The other improvement here is how the antenna array is organized and how this reduces the possibility of interference from other wireless sources by using Basic Service Set (BSS) coloring. This functionality improves the effectiveness of spatial reuse by adjusting the antenna pattern to avoid confusing the signals with others using the same channel.
Aside from overlapping channel reuse, the other problem businesses in cities may encounter is interference from local 5G/4G antenna, and Zyxel has put a filtering system in this router designed to reduce the impact of those signals.
What all this work ensures is that those who need stable connections shouldn’t be bothered by others in the same office, in the adjacent building, or from the cell tower across the street.
For those with larger locations, this hardware is also designed to seamlessly manage users moving around the building through multiple access points.
Management tools, managed locally or globally using the Nebular Control Center service, can implement Load Balancing with limits set to the maximum number
clients associated with each access point, and the bandwidth each client can use.
What this design lacks is a 160Hz backchannel to connect other access points wirelessly, but given the 2.5GbE PoE LAN port, networking over wireless technology would be a poor architectural choice.
Testing an access point like the WX630S is quite a challenge. The technology adapts in real time to the signals it detects around it and constantly changes the wireless landscape, resulting in something of a moving target for those trying to evaluate it.
Therefore, the connection speed by a single customer is not the most crucial factor as this device is more about the quality of service than the actual maximum speed a customer achieves.
What we can say is that within the same room, client speeds of around 500mb/s on 5GHz are achievable and half that in an adjacent room. The 2.4GHz side of this design seems solid, and the distance where a connection is still possible should easily extend outside the property if mounted internally on an outside wall.
Zyxel has very kindly documented how the ‘smart antenna’ in this unit behaves when mounted on a wall or ceiling and how it compares to the more expensive WAX650S model.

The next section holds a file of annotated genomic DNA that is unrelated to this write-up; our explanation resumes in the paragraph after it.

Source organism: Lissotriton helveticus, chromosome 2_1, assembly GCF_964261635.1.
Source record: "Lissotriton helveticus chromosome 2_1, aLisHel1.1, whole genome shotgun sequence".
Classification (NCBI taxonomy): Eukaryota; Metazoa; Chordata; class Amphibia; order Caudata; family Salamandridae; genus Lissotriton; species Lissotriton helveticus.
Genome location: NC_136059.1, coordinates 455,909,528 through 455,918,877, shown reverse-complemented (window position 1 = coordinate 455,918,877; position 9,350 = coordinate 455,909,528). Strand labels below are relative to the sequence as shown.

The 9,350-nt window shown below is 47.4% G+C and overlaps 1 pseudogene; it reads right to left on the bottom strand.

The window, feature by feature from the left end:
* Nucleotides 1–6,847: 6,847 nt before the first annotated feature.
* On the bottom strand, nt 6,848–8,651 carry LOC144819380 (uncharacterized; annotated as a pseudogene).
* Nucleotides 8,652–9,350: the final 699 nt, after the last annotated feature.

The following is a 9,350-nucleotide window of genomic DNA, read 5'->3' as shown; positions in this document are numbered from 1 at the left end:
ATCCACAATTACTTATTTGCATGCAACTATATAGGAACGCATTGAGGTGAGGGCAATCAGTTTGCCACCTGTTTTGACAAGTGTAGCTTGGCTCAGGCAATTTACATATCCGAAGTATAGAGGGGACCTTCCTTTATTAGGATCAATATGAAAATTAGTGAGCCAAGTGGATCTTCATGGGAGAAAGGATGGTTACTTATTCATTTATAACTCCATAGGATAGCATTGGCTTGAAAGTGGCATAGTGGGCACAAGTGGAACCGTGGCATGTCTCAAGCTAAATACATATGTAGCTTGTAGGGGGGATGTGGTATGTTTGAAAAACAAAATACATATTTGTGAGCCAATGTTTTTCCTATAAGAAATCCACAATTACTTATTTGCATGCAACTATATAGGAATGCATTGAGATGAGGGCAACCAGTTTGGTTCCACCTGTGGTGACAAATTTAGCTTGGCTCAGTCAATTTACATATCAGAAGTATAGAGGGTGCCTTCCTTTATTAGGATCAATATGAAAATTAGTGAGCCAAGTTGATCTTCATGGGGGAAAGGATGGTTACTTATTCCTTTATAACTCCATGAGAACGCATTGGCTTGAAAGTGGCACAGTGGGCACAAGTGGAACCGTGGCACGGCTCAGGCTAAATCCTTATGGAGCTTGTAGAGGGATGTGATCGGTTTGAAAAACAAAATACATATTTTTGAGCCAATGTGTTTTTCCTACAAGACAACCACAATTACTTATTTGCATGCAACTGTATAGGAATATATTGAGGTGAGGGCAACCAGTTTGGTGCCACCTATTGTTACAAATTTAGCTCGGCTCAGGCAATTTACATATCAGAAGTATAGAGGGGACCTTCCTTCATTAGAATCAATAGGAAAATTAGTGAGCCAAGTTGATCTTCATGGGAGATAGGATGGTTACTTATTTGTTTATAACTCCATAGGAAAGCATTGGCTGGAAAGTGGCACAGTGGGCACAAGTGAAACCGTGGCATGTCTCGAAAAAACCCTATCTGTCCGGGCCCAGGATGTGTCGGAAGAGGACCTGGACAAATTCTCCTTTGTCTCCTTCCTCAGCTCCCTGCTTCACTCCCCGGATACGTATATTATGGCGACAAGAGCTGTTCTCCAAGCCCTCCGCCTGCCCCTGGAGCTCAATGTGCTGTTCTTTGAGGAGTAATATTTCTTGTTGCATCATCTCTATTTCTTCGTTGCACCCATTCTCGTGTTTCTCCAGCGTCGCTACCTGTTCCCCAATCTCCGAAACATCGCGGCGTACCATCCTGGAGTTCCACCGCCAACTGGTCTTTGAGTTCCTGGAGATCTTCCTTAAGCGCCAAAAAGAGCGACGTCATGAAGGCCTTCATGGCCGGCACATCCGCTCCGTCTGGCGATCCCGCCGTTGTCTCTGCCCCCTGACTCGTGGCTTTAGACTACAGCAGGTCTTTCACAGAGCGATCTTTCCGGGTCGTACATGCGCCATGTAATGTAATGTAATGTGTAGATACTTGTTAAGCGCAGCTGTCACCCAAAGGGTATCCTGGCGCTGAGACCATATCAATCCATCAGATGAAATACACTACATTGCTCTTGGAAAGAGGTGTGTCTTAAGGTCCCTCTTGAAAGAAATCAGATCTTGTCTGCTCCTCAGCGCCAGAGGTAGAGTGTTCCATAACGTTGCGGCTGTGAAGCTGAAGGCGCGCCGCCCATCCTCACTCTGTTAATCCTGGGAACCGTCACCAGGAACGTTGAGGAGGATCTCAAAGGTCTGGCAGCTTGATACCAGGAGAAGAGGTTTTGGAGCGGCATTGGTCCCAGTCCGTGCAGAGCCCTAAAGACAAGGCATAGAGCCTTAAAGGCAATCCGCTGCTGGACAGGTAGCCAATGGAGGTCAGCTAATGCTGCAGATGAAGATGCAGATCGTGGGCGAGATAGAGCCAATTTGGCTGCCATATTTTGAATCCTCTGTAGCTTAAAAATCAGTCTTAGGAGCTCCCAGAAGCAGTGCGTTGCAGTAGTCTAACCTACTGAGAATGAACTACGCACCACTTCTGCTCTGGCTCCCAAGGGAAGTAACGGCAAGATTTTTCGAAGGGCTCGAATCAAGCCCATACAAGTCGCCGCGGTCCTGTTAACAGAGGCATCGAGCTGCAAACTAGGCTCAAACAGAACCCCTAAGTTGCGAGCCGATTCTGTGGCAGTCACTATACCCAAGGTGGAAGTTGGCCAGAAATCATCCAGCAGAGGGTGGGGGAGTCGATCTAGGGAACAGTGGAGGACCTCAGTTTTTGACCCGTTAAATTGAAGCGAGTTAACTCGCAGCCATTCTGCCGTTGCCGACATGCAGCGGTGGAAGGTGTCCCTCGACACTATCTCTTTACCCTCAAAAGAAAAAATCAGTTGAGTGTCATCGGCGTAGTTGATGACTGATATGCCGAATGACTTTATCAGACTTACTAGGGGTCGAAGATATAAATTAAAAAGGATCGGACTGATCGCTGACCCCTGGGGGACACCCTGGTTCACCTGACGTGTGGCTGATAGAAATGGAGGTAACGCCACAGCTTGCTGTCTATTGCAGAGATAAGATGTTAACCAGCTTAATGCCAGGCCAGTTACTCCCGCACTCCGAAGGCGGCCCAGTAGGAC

With the WAX630S there is little difference in performance between the two orientations. With the WAX650S, the signal performance is marginally better wall mounting and worse ceiling mounting.
Our overall assessment of this device is that the performance is good, if not spectacular.
A lot of effort has gone into this hardware to withstand the myriad of invading signals that a typical urban installation entails. But only installation at your location can determine whether those mechanisms will work in that particular context, with so many variables at play.
While Zyxel designed the WAX630S to give it the best possible shot, there are no guarantees with wireless networks.
Before we get into what’s so great about this device, let’s take a look at a curious twist in the logic of how these devices are priced.
As a six-stream access point, the WAX630S costs $379.99, but its bigger brother WAX650S is double that for an additional two streams.
If we ignore the fact that the WAX650S has a better processor, would one of them be able to handle the same amount of traffic as two WAX630S? No, not even close.
Because unless the location has a lot of interference issues, each of the WAX630S can use completely different channels and antenna patterns to avoid interfering with each other. And together they would have 5Gbit Ethernet backhaul to the network and 12 streams.
The problem is, when you go down this divide-and-conquer rabbit hole, it’s easy to suddenly think that multiple cheaper four-stream capable AP could be a better direction. It would provide more coverage, greater throughput, more concurrent users, and greater resiliency than a single device with multiple streams.
Obviously, there are drawbacks to this approach in terms of cabling, the switch, and a more complicated installation. Even from this perspective, it points to the fact that the WAX630S is probably overpriced and the WAX650S is dramatically overpriced.
If the WAX630S has a mitigating feature, it’s the 2.5GbE PoE connection, as the cheaper four-stream access points of this type generally only offer 1GbE LAN. But paying triple the cost for two additional streams and that 2.5GbE LAN port is probably too much.
What’s even more concerning is that Zyxel has priced this device slightly higher than the EnGenius ECW230, an 8-stream AP from a highly respected brand.
If the WAX630S was $299.99 the spec might make more sense, but it doesn’t.
The added value this hardware brings is the subscription-free cloud management that Zyxel offers with the Nebula control center, the flexible floor or wall installation, and a reputation for providing reliable and thoughtful hardware.
These are reasonable justifications, but they may not be enough to make this AP the AP IT executives will flock to.